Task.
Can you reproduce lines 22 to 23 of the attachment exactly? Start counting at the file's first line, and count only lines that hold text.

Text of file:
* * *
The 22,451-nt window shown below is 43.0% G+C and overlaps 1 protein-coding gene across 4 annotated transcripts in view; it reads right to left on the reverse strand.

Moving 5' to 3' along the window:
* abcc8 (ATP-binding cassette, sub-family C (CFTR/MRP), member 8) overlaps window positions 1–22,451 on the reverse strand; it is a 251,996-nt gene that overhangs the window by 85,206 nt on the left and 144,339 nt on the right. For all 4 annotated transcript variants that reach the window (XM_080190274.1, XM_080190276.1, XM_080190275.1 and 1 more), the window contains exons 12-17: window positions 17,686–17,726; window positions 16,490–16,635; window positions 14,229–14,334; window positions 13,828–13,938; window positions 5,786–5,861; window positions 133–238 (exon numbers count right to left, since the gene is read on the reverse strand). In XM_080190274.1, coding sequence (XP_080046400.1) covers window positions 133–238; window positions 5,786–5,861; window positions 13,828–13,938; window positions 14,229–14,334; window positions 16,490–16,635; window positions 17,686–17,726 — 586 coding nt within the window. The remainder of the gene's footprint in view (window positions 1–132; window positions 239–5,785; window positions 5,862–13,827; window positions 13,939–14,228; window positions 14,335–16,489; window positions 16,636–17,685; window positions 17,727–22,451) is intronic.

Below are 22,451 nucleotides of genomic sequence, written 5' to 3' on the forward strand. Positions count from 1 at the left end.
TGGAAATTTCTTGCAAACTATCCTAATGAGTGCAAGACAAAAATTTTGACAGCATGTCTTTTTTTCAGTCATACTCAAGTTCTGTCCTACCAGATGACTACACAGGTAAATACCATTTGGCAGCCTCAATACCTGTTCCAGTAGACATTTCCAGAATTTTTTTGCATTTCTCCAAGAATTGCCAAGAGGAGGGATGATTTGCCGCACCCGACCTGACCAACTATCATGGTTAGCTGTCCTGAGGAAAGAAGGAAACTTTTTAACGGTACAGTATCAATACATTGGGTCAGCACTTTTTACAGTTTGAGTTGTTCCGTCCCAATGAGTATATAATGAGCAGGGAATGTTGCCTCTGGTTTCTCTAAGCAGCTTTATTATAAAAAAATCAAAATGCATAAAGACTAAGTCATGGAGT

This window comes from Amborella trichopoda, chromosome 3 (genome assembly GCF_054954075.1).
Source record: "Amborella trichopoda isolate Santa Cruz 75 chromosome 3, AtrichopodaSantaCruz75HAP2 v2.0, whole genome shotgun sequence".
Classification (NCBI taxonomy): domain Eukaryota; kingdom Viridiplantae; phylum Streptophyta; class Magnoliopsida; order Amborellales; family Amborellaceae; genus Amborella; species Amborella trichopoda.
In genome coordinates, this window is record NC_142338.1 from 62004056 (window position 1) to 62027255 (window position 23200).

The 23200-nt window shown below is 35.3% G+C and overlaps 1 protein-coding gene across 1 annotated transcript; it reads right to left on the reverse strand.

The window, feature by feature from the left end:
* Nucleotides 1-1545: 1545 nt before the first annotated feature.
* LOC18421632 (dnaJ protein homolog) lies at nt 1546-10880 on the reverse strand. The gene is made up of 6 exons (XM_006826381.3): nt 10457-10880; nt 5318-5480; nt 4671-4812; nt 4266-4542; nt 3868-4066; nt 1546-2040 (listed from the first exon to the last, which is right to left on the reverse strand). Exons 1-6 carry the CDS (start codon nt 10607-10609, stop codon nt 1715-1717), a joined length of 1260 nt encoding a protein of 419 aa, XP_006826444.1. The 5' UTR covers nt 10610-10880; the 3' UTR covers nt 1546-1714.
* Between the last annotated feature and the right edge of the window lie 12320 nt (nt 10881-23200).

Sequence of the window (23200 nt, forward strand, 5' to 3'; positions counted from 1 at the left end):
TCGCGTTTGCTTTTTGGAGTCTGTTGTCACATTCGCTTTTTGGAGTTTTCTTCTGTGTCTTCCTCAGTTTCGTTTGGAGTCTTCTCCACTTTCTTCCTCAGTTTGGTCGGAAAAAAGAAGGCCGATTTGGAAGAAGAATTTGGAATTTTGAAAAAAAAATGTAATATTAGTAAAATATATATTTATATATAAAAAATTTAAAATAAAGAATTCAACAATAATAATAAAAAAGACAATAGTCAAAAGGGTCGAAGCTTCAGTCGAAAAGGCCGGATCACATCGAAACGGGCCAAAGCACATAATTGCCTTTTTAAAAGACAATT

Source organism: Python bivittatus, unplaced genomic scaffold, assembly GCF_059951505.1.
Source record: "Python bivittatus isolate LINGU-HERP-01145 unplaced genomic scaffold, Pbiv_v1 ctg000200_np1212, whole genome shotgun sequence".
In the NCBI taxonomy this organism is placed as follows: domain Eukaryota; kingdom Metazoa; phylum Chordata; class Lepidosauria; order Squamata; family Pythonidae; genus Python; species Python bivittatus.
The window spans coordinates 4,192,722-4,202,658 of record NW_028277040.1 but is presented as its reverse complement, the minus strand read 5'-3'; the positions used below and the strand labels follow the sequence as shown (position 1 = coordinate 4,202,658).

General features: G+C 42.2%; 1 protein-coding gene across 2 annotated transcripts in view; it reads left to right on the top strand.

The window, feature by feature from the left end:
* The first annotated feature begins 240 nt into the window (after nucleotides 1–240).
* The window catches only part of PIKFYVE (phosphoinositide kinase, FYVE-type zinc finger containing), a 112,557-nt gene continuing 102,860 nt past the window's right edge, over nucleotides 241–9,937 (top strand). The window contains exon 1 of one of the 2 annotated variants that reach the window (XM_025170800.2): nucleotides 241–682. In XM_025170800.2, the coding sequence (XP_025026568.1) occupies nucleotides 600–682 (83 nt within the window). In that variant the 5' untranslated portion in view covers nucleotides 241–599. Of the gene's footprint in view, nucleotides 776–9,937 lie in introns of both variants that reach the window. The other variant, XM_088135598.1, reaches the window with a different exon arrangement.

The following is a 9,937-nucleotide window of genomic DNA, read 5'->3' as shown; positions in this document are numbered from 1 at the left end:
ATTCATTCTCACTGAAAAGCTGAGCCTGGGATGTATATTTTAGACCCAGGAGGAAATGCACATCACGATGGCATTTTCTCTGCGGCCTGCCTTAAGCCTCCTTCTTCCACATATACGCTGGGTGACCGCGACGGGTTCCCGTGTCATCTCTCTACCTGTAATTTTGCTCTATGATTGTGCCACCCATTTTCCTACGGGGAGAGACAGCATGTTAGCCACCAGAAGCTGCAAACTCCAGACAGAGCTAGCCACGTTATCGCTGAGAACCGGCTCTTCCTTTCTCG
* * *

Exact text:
The window, feature by feature from the left end:
* The first annotated feature begins 240 nt into the window (after nucleotides 1–240).